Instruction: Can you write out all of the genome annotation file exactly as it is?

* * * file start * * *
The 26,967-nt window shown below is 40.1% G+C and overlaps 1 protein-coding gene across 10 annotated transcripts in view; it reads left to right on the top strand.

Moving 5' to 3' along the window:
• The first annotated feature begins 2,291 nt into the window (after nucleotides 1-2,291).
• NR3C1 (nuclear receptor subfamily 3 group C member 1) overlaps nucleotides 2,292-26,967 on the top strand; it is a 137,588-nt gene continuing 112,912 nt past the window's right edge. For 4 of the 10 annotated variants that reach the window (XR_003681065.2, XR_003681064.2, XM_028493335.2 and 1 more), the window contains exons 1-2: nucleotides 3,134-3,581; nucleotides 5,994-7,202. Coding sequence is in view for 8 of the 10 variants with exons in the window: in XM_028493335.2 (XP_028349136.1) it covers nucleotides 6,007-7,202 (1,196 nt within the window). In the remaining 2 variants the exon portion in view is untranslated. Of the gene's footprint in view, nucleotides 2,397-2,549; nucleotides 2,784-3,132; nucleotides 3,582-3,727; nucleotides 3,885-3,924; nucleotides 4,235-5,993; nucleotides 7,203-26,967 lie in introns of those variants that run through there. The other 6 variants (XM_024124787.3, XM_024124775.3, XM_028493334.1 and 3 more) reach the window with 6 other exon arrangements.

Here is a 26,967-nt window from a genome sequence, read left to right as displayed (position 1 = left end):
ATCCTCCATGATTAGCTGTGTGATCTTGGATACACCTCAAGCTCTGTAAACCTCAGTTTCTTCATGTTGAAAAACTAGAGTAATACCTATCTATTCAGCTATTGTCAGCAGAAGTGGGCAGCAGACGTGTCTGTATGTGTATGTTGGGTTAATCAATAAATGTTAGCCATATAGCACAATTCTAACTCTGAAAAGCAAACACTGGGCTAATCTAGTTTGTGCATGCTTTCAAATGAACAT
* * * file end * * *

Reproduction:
The 26,967-nt window shown below is 40.1% G+C and overlaps 1 protein-coding gene across 10 annotated transcripts in view; it reads left to right on the top strand.

Moving 5' to 3' along the window:
• The first annotated feature begins 2,291 nt into the window (after nucleotides 1-2,291).
• NR3C1 (nuclear receptor subfamily 3 group C member 1) overlaps nucleotides 2,292-26,967 on the top strand; it is a 137,588-nt gene continuing 112,912 nt past the window's right edge. For 4 of the 10 annotated variants that reach the window (XR_003681065.2, XR_003681064.2, XM_028493335.2 and 1 more), the window contains exons 1-2: nucleotides 3,134-3,581; nucleotides 5,994-7,202. Coding sequence is in view for 8 of the 10 variants with exons in the window: in XM_028493335.2 (XP_028349136.1) it covers nucleotides 6,007-7,202 (1,196 nt within the window). In the remaining 2 variants the exon portion in view is untranslated. Of the gene's footprint in view, nucleotides 2,397-2,549; nucleotides 2,784-3,132; nucleotides 3,582-3,727; nucleotides 3,885-3,924; nucleotides 4,235-5,993; nucleotides 7,203-26,967 lie in introns of those variants that run through there. The other 6 variants (XM_024124787.3, XM_024124775.3, XM_028493334.1 and 3 more) reach the window with 6 other exon arrangements.

Here is a 26,967-nt window from a genome sequence, read left to right as displayed (position 1 = left end):
ATCCTCCATGATTAGCTGTGTGATCTTGGATACACCTCAAGCTCTGTAAACCTCAGTTTCTTCATGTTGAAAAACTAGAGTAATACCTATCTATTCAGCTATTGTCAGCAGAAGTGGGCAGCAGACGTGTCTGTATGTGTATGTTGGGTTAATCAATAAATGTTAGCCATATAGCACAATTCTAACTCTGAAAAGCAAACACTGGGCTAATCTAGTTTGTGCATGCTTTCAAATGAACAT